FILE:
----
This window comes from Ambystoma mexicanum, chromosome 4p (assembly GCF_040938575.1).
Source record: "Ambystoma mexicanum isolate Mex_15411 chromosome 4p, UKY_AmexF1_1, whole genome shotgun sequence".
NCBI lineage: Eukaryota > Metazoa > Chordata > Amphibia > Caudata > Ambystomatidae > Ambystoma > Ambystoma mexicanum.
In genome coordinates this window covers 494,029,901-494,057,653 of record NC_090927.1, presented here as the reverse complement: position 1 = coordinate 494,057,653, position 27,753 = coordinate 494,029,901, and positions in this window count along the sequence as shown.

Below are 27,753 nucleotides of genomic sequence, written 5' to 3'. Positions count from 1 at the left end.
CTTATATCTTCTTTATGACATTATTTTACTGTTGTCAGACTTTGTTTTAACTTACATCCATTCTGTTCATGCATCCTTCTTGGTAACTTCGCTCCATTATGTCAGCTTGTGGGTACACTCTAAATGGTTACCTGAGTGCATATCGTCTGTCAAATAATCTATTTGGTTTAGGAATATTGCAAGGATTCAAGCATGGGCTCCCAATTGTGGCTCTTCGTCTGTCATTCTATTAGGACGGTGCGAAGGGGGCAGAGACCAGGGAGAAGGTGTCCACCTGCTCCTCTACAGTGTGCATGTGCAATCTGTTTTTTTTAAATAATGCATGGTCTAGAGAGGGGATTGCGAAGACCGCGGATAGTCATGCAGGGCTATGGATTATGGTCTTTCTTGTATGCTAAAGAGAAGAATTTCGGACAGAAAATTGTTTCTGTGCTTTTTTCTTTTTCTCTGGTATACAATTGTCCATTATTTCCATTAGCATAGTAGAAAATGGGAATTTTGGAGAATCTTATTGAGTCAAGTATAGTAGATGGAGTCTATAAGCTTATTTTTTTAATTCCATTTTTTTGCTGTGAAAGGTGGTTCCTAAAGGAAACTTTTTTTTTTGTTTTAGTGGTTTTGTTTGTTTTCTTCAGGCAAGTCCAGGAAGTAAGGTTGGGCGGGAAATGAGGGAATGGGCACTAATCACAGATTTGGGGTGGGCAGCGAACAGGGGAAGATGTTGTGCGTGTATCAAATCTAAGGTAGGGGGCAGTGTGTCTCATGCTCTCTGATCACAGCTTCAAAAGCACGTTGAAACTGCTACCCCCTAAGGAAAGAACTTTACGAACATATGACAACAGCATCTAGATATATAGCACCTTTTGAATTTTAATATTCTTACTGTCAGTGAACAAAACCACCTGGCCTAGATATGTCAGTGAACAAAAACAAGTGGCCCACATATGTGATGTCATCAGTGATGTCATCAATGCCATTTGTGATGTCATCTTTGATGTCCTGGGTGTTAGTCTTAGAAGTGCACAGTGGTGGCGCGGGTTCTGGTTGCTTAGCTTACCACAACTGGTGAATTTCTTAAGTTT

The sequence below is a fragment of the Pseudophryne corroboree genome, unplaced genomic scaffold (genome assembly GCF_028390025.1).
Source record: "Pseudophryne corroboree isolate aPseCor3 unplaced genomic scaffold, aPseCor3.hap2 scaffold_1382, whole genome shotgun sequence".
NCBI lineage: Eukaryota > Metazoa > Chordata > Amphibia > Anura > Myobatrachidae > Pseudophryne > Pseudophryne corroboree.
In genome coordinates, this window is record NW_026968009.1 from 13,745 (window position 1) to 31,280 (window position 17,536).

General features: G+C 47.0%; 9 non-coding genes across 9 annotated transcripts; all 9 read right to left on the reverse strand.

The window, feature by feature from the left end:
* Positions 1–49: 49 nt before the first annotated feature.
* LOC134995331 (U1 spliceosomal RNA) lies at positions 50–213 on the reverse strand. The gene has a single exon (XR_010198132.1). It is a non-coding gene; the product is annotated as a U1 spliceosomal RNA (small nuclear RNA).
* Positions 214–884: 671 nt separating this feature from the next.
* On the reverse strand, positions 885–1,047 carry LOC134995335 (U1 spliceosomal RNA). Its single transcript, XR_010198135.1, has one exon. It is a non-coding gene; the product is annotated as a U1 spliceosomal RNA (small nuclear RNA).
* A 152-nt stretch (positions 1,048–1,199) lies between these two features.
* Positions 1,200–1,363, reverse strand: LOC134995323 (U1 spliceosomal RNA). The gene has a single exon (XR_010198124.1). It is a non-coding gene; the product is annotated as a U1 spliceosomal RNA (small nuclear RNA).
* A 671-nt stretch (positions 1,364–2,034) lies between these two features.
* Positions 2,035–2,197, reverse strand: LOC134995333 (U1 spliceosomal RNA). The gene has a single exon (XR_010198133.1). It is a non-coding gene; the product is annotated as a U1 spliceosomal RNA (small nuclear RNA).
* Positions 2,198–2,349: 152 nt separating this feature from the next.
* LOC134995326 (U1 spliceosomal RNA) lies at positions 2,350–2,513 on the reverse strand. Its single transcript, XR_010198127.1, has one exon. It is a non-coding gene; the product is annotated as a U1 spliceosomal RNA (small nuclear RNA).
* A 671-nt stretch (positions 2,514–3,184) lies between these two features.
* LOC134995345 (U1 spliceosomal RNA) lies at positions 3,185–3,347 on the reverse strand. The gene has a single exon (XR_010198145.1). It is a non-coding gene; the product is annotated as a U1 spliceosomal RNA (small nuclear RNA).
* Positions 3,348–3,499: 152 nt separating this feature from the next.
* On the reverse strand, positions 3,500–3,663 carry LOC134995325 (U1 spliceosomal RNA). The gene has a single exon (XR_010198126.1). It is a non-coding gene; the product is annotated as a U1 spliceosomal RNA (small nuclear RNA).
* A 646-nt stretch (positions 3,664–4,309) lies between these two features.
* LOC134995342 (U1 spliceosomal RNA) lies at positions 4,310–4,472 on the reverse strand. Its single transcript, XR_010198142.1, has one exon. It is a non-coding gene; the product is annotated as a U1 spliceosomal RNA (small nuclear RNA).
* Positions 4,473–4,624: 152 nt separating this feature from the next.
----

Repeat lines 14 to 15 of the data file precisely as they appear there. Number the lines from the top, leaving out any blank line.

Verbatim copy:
* LOC134995331 (U1 spliceosomal RNA) lies at positions 50–213 on the reverse strand. The gene has a single exon (XR_010198132.1). It is a non-coding gene; the product is annotated as a U1 spliceosomal RNA (small nuclear RNA).
* Positions 214–884: 671 nt separating this feature from the next.